Big goals come in small packages

No. 3 Minnesota is set for a Final Faceoff game with Ohio State Saturday.

John Hageman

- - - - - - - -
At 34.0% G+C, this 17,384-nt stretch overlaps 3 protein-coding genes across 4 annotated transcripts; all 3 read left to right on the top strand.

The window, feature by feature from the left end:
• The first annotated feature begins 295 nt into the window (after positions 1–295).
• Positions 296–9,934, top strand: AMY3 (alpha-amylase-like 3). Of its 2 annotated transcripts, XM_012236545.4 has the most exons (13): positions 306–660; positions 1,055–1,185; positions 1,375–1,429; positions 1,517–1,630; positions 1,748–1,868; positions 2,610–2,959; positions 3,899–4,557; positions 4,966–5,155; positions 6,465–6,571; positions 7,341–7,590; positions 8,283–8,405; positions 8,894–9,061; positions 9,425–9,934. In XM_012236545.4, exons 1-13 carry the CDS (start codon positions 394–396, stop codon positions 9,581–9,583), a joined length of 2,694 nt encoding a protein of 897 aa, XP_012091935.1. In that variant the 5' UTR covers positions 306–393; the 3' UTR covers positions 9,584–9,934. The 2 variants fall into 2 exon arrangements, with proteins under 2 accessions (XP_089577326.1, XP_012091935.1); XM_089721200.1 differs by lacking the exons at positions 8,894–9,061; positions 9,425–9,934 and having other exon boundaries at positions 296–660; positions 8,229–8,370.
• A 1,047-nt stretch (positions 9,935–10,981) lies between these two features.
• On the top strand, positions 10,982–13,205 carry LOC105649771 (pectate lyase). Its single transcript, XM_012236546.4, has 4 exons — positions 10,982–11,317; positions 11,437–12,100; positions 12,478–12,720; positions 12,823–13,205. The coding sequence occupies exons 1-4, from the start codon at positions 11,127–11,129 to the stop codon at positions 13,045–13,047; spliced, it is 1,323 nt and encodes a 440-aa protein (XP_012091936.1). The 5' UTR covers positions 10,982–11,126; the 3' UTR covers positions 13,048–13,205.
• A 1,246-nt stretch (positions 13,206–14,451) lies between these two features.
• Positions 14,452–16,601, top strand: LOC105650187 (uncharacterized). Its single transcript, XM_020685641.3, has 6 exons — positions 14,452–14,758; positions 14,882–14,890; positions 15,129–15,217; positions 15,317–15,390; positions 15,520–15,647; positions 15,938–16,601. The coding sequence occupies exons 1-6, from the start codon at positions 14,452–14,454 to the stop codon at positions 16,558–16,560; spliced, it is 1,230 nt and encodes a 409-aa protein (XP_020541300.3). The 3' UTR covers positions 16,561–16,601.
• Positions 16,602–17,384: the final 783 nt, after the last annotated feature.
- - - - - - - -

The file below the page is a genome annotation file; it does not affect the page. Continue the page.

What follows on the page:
When the No. 3 Minnesota womenâÄôs hockey team advanced past Minnesota State-Mankato in the first round of the Western Collegiate Hockey Association playoffs with a 4-3 triple-overtime victory Saturday, it came as no surprise the deciding goal was from junior Emily West. West, one of four captains, has a Division I-leading nine game-winning goals this season . But the Colorado Springs, Colo. native said the feeling never gets old, especially in a marathon game like Saturday. âÄúI think thatâÄôs part of the love of the game, itâÄôs just so exciting day in and day out for everyone, not just myself,âÄù West said. âÄúItâÄôs kind of that feeling we get when we know we accomplish things like that.âÄù It may be easier to score many game-winning goals when youâÄôre the leading scorer on a team that wins consistently (West has 40 points this season), but West has had to overcome a smaller stature with noticeably aggressive play in order to produce. Minnesota head coach Brad Frost said he brought in West, all 5-foot-5 -inches of her, to add more of an attitude to the team. âÄúBack when we were recruiting her I felt like our team was a little soft, to be honest with you,âÄù Frost said. âÄúWe needed some grit and some people who would drive to the net and do a lot of the little things, and thatâÄôs what she does.âÄù But playing this style has its disadvantages. West missed a crucial weekend against St. Cloud State late in the year with a concussion she suffered in Duluth the weekend before. But Frost said while other players might sit themselves out with injuries, West has played through many of hers. âÄúMost of her goals are coming from right in front of the net,âÄù Frost said. âÄúYou have to pay the price to get into that scoring area, and if you do, chances are youâÄôre going to get hacked and whacked.âÄù As a member of the Gophers top line, consisting of sophomore Sarah Erickson and fellow captain senior Brittany Francis , there are high expectations to be able to score those big goals. But West said they thrive off the pressure. âÄúWe try to push each other to meet those expectations and exceed those every game,âÄù West said. Francis said the three have developed a relationship off the ice, which has led to more cooperation on it. âÄúThings just kind of come natural,âÄù Francis said. âÄúSo when weâÄôre on the ice, we just kind of click âĦ and make great passes and great plays and play really well together.âÄù The Gophers will need this kind of teamwork during their postseason stretch, which continues Saturday at 3 p.m. with a matchup against Ohio State in the semifinals of the WCHA Final Faceoff at Ridder Arena . The Buckeyes are coming off their first-round sweep of defending NCAA champion Wisconsin with overtime victories Friday and Saturday. While the Gophers have had success scoring goals against Ohio State this season, 23 in four games , it is going to come down to one thing for Minnesota. âÄúD-zone,âÄù West said. âÄúOur offense was pretty much there âĦ I think we donâÄôt need to focus on that because right now our D-zone is what we need to focus on and everything else will fall in.âÄù The Gophers didnâÄôt give their Olympic-tested goalie Noora Räty much help in the first two periods of FridayâÄôs game against Minnesota State, leading to multiple breakaways and odd-man rushes that gave the Mavericks five goals through 40 minutes of play . Frost said he gave Räty a few days off from practice this week after her demanding weekend, but she returned to the team Wednesday in preparation for the semifinal matchup. Saturday will also feature Final Faceoff newcomer Bemidji State taking on WCHA regular season co-champion and No.1 seeded Minnesota-Duluth at noon. The winner will advance to play either the Gophers or Ohio State Sunday at noon for the WCHA championship. Although each game Minnesota plays becomes more important than the last, Frost said he is preparing his team for one game at a time. âÄúIf we donâÄôt win that first one, it doesnâÄôt matter about the next one,âÄù he said. âÄúSo for us, our focus is completely on Ohio State, and trying to take care of business there. And if we do, weâÄôll worry about the rest later.âÄù